Exactly! Showing that this is definitely a New Tory government that has been elected, that intends to introduce Thatherite market reforms to the provision (not just delivery) of health services.

As to parking lot fees, if people can go by car to hospital, it must not be an emergency, otherwise they would have called the Brandweer paramedics out for a home pickup.

And if you can afford to buy a car, you should be able to pay for hospital treatment, and most certainly for the parking lot charge, otherwise you should be on the bus or in the ambulance.


Comment from sjhoward (author of the post)


by sjhoward

Comment posted at 14:33 on 15th May 2005.

If people can go by car to hospital, it must not be an emergency

A surprisingly high proportion of people who think they’re having a heart attack drive themselves to the hospital. Is this not an emergency? People are not as sensible as one might expect.

You should be able to pay… for the parking lot charge

‘Parking lot’ sounds rather more formal than the reality of a muddy field.


Comment from Hengist the Horrible


by Hengist the Horrible

Comment posted at 17:53 on 15th May 2005.

“the reality of a muddy field”

If the people are going to be dead after being admitted into hospital, then all concerned are not going to be worried about providing a quality parking environment.

Dead people don’t need no asphalt parking spaces.


Comment from sjhoward (author of the post)


by sjhoward

Comment posted at 19:07 on 15th May 2005.

But the relatives of the deceased would find the car not only in a puddle of mud, but also with a parking fine attached, as dead people are unable to feed the meter when their pay-and-display time comes to an end. The insensitivity of this leads me to maintain that it’s a bad system.


Trackback from elsewhere on the site



Trackback received at 22:17 on 3rd January 2006.

This post has been referenced by another on this site:
sjhoward.co.uk » Health and choice


Trackback from elsewhere on the site



Trackback received at 12:01 on 9th March 2006.

This post has been referenced by another on this site:
sjhoward.co.uk » ‘Mad’ Patricia Hewitt strikes again


Trackback from elsewhere on the site



Trackback received at 12:10 on 9th March 2006.

This post has been referenced by another on this site:
sjhoward.co.uk » The trouble with Pat


Comment from Coire


by Coire

Comment posted at 12:31 on 1st April 2007.

Simon – if you’re at JCUH again, just park in the staff car park, or the patients/visitor one during the night / weekends. They don’t check for tickets. Seems so wrong, I’m certain the company running the car park (it isn’t the NHS btw, that’s why they won’t give students passes) has more than made its money back on that patch of gravel.

I do agree the parking charges are wrong, when my Grandad was dying, Dan and I drove up from Salisbury to Bolton and arrived at silly o’clock in the morning. The last thing I wanted to think about was finding change and thinking about how long I’d be there, so I didn’t. I just thought it was really rude of them to bleed money off people like that. Luckily we didn’t get clamped. But up to £5/day?! Its wrong, and I completely disagree that if you have a car you should be able to afford that. Round here, cars can be cheaper than public transport (which only seems to run 9-5), especially if there’s a few of you.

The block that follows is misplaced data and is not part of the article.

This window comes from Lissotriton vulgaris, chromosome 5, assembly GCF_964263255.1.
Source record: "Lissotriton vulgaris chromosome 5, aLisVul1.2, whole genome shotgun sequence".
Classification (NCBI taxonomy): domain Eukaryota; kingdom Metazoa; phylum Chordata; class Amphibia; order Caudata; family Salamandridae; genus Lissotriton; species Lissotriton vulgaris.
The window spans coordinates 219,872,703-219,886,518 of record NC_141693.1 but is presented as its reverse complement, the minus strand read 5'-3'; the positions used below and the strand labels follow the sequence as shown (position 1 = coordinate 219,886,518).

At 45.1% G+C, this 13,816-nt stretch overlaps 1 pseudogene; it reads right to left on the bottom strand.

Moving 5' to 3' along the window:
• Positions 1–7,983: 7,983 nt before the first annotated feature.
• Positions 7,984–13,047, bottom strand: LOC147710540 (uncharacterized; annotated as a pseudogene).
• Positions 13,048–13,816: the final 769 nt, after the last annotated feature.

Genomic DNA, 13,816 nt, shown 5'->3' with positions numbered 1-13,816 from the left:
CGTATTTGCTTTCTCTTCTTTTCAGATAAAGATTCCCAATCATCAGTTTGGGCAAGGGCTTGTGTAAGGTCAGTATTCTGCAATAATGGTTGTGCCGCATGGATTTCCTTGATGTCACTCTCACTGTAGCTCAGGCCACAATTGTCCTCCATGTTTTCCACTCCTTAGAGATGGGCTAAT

And as for those ‘patient line’ TVs/phones – daylight robbery!!! So so so wrong. And part of the deal is that wards can no longer have their own communal TV. Not to mention how much in the way they get, the number of times you nearly smack your head on them at the end of an examination, and the lack of hygeine control….grrrrr…..If I had my way, I’d rip them all out (except in paeds cos they’re free…)


Comment from sjhoward (author of the post)


by sjhoward

Comment posted at 12:59 on 1st April 2007.

I’ve parked in the staff car park a few times… But it’s the principle of the thing! And don’t get me started on the fact that they don’t own the car parks… Myopically selling them off for a quick buck doesn’t seem sensible to me!


Compose a new comment



Comment

You may use these tags: <a href="" title=""> <abbr title=""> <acronym title=""> <b> <blockquote cite=""> <cite> <code> <del datetime=""> <em> <i> <q cite=""> <s> <strike> <strong> .

If you would like to display a profile picture beside your comment, sign up for Gravatar, and enter your email address above.

By submitting your comment, you confirm that it conforms to the site's comment policy. Comments are subject to both automatic and human moderation, and may take some time to appear.



The content of this site is copyright protected by a Creative Commons License, with some rights reserved. All trademarks, images and logos remain the property of their respective owners. The accuracy of information on this site is in no way guaranteed. Opinions expressed are solely those of the author. No responsibility can be accepted for any loss or damage caused by reliance on the information provided by this site. This site uses cookies - click here for more information.